One plant that is currently adding a bit of colour to our lives is the Common Gorse - Ulex europaeus.  Brooms (Genista sp), Whins (Cytisus sp) and Gorses (Ulex sp) are all evergreen shrubs, with yellow flowers.  They are members of the Pea Family or Fabaceae - (formerly the Leguminosae).  Many members of the pea family have root nodules - which contain symbiotic nitrogen fixing bacteria.

Whilst, the Common Gorse can be found in flower in late autumn and even in winter, it is in Spring that it flowers most strongly and profusely.  The flowers are said to have a coconut aroma.

It is said that Linnaeus (Swedish botanist and plant taxonomist) was 'enchanted' by it when he encountered it - on Putney Heath.  Common Gorse occupies a different niche to that of our other two species of Gorse, the Dwarf Gorse (Ulex minor) - a plant of heathland in the South East and the Western Gorse (Ulex gallii).

gorse-spinesCommon Gorse can be a plant of  the wood margins / edge, but it may also be found in tracks through woodlands.  It can grow in the company of various grasses (Common Bent, Yorkshire Fog, Sweet Vernal Grass), common dog violets and sheeps sorrel. It may be found growing on cuttings for new roads and highways, and gorse scrub is not uncommon on exposed sea cliffs.

The dwarf gorse has somewhat more delicate spines and smaller flowers than the common gorse - the western gorse falls somewhere between the two (but is not a hybrid).  The Western Gorse is , as it name suggests, found on the western side of the U.K. (but also near the coast in East Anglia).

Common Gorse is a spiny, evergreen shrub.  Its spines may be branched and furrowed.  The plant has 'normal' leaves only when very young - small trifoliate leaves. A mature gorse may reach a height of some 2 metres (or more - the form of the plant being quite 'plastic' and heavily influenced by soil and local climate). Gorse can form impenetrable clumps.floral-parts  It is found throughout the British Isles – except for at high altitudes, and not in the Fens. Its distribution throughout the U.K. may be seen here.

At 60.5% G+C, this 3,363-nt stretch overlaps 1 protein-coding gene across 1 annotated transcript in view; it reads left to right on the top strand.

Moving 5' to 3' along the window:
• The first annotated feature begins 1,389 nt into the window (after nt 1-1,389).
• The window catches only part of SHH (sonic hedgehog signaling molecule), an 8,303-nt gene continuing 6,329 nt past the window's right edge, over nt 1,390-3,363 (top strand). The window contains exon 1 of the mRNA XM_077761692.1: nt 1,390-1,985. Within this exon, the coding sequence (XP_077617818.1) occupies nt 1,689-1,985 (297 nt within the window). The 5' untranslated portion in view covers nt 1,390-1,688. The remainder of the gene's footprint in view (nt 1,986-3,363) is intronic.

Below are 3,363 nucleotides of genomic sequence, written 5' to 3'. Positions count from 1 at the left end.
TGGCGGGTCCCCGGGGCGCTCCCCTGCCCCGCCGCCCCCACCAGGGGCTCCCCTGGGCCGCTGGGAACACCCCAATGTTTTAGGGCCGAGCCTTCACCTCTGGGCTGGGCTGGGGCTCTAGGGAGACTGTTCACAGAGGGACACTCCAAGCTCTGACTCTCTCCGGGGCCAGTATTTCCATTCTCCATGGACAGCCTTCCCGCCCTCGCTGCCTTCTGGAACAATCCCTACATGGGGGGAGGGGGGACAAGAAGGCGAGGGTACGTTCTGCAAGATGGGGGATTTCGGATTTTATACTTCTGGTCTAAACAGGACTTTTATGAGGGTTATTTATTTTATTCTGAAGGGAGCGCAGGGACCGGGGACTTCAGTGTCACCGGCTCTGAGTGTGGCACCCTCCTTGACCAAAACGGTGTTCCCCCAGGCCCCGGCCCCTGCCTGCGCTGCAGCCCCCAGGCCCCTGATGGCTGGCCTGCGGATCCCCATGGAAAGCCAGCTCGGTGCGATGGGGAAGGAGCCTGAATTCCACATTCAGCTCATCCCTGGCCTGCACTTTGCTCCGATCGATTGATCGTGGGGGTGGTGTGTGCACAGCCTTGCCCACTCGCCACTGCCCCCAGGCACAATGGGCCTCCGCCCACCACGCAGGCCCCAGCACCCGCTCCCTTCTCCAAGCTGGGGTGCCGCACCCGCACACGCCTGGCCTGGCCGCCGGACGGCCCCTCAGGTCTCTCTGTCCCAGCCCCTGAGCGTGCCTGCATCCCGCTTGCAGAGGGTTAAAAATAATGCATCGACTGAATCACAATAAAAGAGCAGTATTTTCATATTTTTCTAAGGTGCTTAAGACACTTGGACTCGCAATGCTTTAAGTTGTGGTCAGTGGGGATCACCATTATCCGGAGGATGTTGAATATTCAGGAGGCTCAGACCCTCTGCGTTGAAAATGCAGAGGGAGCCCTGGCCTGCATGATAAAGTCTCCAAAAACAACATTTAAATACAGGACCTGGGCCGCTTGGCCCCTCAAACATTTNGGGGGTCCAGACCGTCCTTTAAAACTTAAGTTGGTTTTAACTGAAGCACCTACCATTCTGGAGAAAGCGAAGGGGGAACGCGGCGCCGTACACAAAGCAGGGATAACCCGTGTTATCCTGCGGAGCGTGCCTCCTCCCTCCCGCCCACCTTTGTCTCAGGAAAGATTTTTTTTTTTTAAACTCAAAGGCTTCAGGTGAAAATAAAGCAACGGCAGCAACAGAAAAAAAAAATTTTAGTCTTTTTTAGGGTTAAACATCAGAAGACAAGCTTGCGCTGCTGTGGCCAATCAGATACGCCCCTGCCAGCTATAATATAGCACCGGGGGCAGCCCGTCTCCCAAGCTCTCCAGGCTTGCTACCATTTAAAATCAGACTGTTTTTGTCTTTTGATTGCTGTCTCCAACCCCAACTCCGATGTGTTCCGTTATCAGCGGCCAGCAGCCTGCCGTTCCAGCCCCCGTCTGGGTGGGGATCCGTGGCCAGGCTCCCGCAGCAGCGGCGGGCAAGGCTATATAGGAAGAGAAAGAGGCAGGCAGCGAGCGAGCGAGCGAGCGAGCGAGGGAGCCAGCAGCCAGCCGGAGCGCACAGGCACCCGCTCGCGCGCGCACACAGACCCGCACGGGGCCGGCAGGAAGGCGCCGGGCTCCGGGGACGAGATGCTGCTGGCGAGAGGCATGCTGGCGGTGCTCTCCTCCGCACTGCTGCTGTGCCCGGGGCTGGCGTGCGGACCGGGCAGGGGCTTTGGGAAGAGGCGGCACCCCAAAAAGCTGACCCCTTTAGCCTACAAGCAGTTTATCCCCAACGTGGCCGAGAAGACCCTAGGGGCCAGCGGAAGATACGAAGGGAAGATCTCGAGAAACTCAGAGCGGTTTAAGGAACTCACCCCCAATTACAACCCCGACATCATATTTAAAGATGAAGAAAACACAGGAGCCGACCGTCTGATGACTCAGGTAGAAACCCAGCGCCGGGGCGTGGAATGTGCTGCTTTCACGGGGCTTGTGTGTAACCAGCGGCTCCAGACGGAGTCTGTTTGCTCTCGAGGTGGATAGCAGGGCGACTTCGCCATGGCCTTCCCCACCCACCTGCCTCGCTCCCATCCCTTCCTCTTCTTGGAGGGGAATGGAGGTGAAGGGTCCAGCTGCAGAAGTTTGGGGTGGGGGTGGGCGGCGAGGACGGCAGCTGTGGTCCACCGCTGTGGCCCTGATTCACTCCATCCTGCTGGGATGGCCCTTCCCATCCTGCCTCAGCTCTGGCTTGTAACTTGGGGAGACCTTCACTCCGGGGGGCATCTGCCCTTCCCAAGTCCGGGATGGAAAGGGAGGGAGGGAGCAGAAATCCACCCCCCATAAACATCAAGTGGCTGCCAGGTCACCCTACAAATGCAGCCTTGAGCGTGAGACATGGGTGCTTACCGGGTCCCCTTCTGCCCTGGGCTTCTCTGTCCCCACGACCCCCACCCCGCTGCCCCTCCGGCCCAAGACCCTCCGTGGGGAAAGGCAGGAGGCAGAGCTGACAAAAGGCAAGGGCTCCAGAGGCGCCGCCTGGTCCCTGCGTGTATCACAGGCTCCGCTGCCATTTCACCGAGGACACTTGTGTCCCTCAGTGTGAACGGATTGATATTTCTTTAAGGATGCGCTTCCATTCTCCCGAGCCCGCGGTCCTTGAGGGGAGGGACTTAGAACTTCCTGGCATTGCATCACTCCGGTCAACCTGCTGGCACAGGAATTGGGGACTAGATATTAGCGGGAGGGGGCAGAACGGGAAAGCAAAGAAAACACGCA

The flowers of gorses and brooms are complex and specially adapted for insect pollination. When a bee alights on the lower lips (keel) of the flower , these petals are depressed and the underlying stamens release their pollen onto the body of the insect.  The big petal at the back of the flower is called the standard, and the two smaller ones to the side are the wings. The sepals (calyx) are also yellow.


Gorse at the coast in East Anglia


Gorse 'thicket'


Yes,I remember seeing all the gorse in New Zealand. I think it was introduced to make quick hedging for the sheep.
There is a saying which says that when Gorse is out of flower, kissing is out of fashion. This obviously relates to the fact that Gorse is never totally out of flower.


1 May, 2013

nightmare plant, very evasive, spend alot of time grubbing it out


17 April, 2013

Gorse was introduced to New Zealand over 100 years ago and has flourished in the warmer climate. Unfortunately although it has beautiful flowers it’s growth under the warmer climate means it is now regarded as a weed. Instead our native woodlands (forests) have the bell shaped flower of the Kowhai to add the natural beauty of yellow flowers.


13 April, 2013

[…] a good article about gorse (Ulex spp.) by Chris at […]

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